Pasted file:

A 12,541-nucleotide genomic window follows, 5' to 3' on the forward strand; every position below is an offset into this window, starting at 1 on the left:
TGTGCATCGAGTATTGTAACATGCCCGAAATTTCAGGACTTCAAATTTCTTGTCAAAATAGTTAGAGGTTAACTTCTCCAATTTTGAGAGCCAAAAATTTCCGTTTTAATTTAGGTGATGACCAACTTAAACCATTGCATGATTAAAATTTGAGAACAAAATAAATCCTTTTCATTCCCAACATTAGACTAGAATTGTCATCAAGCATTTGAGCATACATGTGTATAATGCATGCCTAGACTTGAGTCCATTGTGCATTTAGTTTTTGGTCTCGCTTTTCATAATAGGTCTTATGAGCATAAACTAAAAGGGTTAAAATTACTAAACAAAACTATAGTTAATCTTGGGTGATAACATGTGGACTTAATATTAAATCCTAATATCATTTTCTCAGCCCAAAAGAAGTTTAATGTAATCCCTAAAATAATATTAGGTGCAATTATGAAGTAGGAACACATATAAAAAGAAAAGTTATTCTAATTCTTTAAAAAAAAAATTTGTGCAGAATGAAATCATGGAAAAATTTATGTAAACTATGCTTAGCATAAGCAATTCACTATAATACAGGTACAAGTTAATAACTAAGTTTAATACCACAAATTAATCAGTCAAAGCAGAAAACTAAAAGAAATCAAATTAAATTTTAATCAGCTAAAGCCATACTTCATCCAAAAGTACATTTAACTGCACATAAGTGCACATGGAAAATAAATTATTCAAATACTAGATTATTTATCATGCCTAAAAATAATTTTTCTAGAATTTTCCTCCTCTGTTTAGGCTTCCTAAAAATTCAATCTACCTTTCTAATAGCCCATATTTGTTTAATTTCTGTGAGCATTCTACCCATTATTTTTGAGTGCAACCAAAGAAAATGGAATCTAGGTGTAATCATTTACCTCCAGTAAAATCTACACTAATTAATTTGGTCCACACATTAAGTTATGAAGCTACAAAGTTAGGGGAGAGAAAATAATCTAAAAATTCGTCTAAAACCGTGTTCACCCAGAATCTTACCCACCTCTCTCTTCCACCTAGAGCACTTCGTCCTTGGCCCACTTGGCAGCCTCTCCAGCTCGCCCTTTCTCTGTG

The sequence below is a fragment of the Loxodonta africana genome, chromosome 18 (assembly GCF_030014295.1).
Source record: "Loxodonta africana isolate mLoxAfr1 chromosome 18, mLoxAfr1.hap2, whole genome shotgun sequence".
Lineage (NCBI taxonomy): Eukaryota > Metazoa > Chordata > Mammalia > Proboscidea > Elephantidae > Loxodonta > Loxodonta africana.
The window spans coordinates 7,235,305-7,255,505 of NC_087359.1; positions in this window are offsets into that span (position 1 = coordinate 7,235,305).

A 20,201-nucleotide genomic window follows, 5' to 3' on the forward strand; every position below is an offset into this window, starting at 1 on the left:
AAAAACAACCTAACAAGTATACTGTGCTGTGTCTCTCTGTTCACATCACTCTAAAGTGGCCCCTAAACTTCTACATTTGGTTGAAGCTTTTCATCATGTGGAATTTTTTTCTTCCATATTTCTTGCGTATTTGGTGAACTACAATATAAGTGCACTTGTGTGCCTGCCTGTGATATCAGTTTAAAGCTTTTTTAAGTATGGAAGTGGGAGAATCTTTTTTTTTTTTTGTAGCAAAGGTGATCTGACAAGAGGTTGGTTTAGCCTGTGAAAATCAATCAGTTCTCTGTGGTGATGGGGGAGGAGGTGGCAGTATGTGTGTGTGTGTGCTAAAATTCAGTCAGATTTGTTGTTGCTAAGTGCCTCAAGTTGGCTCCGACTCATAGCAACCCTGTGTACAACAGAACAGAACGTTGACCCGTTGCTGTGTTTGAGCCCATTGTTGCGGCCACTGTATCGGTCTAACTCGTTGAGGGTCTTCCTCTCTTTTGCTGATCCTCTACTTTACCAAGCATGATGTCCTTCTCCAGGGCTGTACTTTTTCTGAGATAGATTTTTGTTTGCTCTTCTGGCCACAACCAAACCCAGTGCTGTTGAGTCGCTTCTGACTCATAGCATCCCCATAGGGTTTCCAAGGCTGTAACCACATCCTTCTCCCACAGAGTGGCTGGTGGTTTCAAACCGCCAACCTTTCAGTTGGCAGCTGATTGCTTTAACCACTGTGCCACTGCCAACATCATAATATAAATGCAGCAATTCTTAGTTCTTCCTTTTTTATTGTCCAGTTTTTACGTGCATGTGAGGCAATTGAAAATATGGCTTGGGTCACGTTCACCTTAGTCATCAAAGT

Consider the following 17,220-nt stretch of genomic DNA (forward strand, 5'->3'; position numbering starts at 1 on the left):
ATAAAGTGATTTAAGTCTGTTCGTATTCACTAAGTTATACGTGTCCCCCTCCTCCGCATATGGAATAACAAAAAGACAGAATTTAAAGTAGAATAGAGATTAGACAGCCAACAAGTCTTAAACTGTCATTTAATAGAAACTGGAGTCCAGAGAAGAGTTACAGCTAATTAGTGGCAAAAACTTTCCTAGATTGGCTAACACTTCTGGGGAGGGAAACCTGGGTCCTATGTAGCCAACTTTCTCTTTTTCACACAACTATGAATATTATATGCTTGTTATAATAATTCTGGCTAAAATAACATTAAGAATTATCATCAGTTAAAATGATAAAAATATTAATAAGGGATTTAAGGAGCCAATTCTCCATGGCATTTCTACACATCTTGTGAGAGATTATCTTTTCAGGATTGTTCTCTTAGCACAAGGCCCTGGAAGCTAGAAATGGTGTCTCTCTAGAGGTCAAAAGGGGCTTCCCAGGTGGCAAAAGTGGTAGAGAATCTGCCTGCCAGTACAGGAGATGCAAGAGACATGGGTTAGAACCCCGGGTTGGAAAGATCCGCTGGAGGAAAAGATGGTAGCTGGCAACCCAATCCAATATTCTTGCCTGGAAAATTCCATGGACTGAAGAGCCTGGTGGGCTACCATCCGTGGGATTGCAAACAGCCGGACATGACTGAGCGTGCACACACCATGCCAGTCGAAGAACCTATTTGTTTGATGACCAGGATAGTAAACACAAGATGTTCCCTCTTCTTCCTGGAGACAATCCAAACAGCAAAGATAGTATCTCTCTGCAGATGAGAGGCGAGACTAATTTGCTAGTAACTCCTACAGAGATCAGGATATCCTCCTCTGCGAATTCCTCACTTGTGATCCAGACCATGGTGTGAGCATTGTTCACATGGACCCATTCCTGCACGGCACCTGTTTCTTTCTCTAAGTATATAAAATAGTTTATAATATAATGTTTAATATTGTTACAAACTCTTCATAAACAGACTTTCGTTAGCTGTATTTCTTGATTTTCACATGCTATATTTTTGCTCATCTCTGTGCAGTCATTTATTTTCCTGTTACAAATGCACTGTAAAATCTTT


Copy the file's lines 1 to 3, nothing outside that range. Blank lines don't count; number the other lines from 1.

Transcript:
A 12,541-nucleotide genomic window follows, 5' to 3' on the forward strand; every position below is an offset into this window, starting at 1 on the left:
TGTGCATCGAGTATTGTAACATGCCCGAAATTTCAGGACTTCAAATTTCTTGTCAAAATAGTTAGAGGTTAACTTCTCCAATTTTGAGAGCCAAAAATTTCCGTTTTAATTTAGGTGATGACCAACTTAAACCATTGCATGATTAAAATTTGAGAACAAAATAAATCCTTTTCATTCCCAACATTAGACTAGAATTGTCATCAAGCATTTGAGCATACATGTGTATAATGCATGCCTAGACTTGAGTCCATTGTGCATTTAGTTTTTGGTCTCGCTTTTCATAATAGGTCTTATGAGCATAAACTAAAAGGGTTAAAATTACTAAACAAAACTATAGTTAATCTTGGGTGATAACATGTGGACTTAATATTAAATCCTAATATCATTTTCTCAGCCCAAAAGAAGTTTAATGTAATCCCTAAAATAATATTAGGTGCAATTATGAAGTAGGAACACATATAAAAAGAAAAGTTATTCTAATTCTTTAAAAAAAAAATTTGTGCAGAATGAAATCATGGAAAAATTTATGTAAACTATGCTTAGCATAAGCAATTCACTATAATACAGGTACAAGTTAATAACTAAGTTTAATACCACAAATTAATCAGTCAAAGCAGAAAACTAAAAGAAATCAAATTAAATTTTAATCAGCTAAAGCCATACTTCATCCAAAAGTACATTTAACTGCACATAAGTGCACATGGAAAATAAATTATTCAAATACTAGATTATTTATCATGCCTAAAAATAATTTTTCTAGAATTTTCCTCCTCTGTTTAGGCTTCCTAAAAATTCAATCTACCTTTCTAATAGCCCATATTTGTTTAATTTCTGTGAGCATTCTACCCATTATTTTTGAGTGCAACCAAAGAAAATGGAATCTAGGTGTAATCATTTACCTCCAGTAAAATCTACACTAATTAATTTGGTCCACACATTAAGTTATGAAGCTACAAAGTTAGGGGAGAGAAAATAATCTAAAAATTCGTCTAAAACCGTGTTCACCCAGAATCTTACCCACCTCTCTCTTCCACCTAGAGCACTTCGTCCTTGGCCCACTTGGCAGCCTCTCCAGCTCGCCCTTTCTCTGTG

The sequence below is a fragment of the Loxodonta africana genome, chromosome 18 (assembly GCF_030014295.1).